Eat local raw honey: raw honey contains bee pollen and propolis. The propolis has immune boosting effects, and the pollen exposes your immune system to small amounts of the allergen which is thought to educate or sensitize your immune system to be less reactive. This study found that local honey decreased the need for antihistamines by 50% (2).

Increase probiotic rich food: If you haven’t figured it out already, I’m a firm believer in the importance of a healthy gut and microbiome (the organisms that live in, on and around us). The benefits of having a probiotic rich diet are enormous. This meta-analysis found that probiotics significantly lowered allergic rhinitis symptoms (3). My favorite sources of probiotic rich foods are fermented foods. These include sauerkraut, kimchi, etc. You need to buy these in the refrigerated section of the grocery store (not the shelf-stable kind), and they should say ‘raw fermented’ on the label. You can also make it yourself. Have at least three forkfuls per day. Other probiotic foods include kombucha and cultured dairy (e.g. yogurt, kefir, etc.).

Prebiotic foods: remember these? Prebiotics are essentially fibers that feed our probiotics and keep them healthy. These include starchy root vegetables (sweet potatoes, turnips, parsnips, beets), winter squash (kabocha, butternut, acorn, etc.) and plantains. I talk more about prebiotics in this post.

Load up on antioxidants: Antioxidants reduce inflammation and stabilize the immune system. A simple way to think about it is that antioxidants are what make fruits and vegetables vibrantly colored. Some of my favorites are turmeric and green tea.

Try to cut out dairy: it increases mucus production which can exacerbate allergies.

Food sensitivities: if you have bad seasonal allergies consider getting tested for food sensitivities or do an elimination diet. You could be eating something that is creating chronic low-grade inflammation in your digestive tract and keeping your immune system on high alarm.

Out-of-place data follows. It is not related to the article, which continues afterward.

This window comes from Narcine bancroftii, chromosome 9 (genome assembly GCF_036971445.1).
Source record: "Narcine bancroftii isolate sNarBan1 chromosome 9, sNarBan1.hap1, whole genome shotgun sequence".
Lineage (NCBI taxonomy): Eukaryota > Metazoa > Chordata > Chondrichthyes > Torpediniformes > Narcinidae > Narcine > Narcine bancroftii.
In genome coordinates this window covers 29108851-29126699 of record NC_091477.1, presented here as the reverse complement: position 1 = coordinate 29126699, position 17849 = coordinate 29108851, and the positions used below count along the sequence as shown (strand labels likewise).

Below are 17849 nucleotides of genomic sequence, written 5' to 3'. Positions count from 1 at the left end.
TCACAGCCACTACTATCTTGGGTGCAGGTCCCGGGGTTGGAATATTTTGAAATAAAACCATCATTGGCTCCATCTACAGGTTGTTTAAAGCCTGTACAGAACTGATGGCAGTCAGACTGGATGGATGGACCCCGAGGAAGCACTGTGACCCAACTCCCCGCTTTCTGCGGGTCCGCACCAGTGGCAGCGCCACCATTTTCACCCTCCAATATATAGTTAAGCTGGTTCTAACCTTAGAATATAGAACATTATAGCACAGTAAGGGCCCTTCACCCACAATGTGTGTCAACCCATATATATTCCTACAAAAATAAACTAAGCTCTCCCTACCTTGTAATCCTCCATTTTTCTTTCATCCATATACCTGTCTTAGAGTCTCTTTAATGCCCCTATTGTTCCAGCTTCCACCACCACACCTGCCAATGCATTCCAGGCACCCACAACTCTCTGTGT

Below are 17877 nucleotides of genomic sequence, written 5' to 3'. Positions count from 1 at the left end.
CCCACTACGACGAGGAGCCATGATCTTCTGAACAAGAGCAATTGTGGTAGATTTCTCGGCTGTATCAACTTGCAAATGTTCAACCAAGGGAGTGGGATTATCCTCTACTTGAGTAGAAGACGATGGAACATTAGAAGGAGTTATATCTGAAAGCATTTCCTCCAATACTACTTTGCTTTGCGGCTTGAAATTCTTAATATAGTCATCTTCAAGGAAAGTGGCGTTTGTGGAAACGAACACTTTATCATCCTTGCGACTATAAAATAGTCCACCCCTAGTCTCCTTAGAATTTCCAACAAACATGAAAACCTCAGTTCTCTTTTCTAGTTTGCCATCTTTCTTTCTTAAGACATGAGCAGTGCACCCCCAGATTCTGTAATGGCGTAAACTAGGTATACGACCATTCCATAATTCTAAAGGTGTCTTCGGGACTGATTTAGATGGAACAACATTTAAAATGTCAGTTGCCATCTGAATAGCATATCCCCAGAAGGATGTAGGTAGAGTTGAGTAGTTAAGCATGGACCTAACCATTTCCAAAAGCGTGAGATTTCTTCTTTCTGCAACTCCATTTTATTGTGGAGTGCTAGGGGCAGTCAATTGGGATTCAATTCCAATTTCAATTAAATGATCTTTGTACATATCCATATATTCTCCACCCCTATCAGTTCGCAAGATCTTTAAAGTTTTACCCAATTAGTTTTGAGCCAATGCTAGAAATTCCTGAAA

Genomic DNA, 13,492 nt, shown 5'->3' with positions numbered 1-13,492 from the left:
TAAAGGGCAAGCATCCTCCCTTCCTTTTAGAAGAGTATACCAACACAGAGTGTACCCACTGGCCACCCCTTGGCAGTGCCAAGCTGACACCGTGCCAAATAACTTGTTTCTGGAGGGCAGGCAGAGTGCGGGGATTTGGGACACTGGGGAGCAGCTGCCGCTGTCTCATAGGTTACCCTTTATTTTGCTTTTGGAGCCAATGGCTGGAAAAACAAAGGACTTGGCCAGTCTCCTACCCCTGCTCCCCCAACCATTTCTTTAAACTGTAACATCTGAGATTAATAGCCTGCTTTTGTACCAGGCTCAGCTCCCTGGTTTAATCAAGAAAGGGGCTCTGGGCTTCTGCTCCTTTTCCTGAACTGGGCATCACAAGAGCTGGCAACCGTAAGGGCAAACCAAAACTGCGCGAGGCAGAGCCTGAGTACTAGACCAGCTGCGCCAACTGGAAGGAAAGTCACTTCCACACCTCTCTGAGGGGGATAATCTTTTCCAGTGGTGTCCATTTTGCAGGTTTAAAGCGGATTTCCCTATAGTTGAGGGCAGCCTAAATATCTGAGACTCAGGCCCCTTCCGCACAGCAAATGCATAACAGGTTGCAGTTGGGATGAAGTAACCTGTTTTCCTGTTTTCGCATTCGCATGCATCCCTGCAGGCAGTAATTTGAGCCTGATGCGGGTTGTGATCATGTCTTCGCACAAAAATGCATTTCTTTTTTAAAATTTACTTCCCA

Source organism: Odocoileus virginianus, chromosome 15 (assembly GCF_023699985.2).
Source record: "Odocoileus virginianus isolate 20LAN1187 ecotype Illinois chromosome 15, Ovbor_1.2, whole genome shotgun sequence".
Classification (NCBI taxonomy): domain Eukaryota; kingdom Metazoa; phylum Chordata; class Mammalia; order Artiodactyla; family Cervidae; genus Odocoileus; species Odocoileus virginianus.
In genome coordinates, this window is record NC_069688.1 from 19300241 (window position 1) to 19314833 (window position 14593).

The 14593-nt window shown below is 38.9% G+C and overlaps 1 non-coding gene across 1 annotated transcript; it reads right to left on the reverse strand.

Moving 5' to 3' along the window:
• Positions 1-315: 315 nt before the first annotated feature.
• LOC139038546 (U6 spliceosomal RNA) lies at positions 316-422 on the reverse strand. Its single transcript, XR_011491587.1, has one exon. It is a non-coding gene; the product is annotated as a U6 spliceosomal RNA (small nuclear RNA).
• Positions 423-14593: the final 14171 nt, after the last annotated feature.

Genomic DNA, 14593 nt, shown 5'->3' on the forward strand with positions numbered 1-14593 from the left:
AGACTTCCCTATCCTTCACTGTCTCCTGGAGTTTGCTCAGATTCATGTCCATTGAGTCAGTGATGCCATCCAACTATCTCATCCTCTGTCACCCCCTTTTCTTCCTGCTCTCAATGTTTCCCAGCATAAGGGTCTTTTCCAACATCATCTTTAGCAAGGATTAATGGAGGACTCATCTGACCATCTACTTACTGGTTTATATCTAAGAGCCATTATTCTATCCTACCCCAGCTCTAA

Get a HEPA filter: these filters remove indoor allergens. These are especially useful to turn on at night when you’re sleeping if you often wake up congested from allergies.

Neti pot: most people who suffer from allergies experience a lot of sinus/nasal symptoms. These include a runny nose, sneezing, itching and post nasal drip. This is because the allergen (pollen, pet dander, mold, etc.) is breathed in and then is logged in the sinus passages where it comes into contact with mast cells. The neti pot can be really effective for allergies because you are essentially washing away allergens. The saline solution also helps reduce inflammation. It’s best to use the neti pot at the end of the day. For severe allergies, try using it morning and night.


Nettle leaf (not nettle root): this can be taken in tea, tincture or capsules. I like Traditional Medicinals brand teas and you can find it at most grocery stores. If you’re going to drink the tea, have at least 3 cups per day to achieve a therapeutic dose.

Quercetin: This is a plant-derived antioxidant called a flavonoid. It stabilizes mast cells so that they don’t release histamine. 500-800mg 2-3 x per day. 

Bromelain: This is an enzyme found in pineapple. It is anti-inflammatory and can therefore help relieve allergy symptoms. Quercetin and bromelain work synergistically and are often founds together in formulas. This one is effective and affordable.

Vitamin C: has antihistamine properties. Most people can tolerate 1-5 grams of vitamin C per day. Doses above this can cause digestive upset. I like this one because it’s derived from a whole food source and has additional antioxidants. 

NAC (N-Acetyl-Cysteine): This is an amino acid (protein building block) that reduces the viscosity of mucus. It also increases the antioxidant glutathione. 600-900 mg 1-2 x per day is a common dose.  

Additional testing: 

If you’re doing everything right and nothing is helping, here are some things to consider asking your naturopathic / functional medicine practitioner to test for:

  1. Food sensitivities

  2. Gut dysbiosis or SIBO

  3. Nutrient deficiencies

  4. HPA axis dysfunction (adrenal fatigue)

Do you have tips for combating allergies naturally? Share below!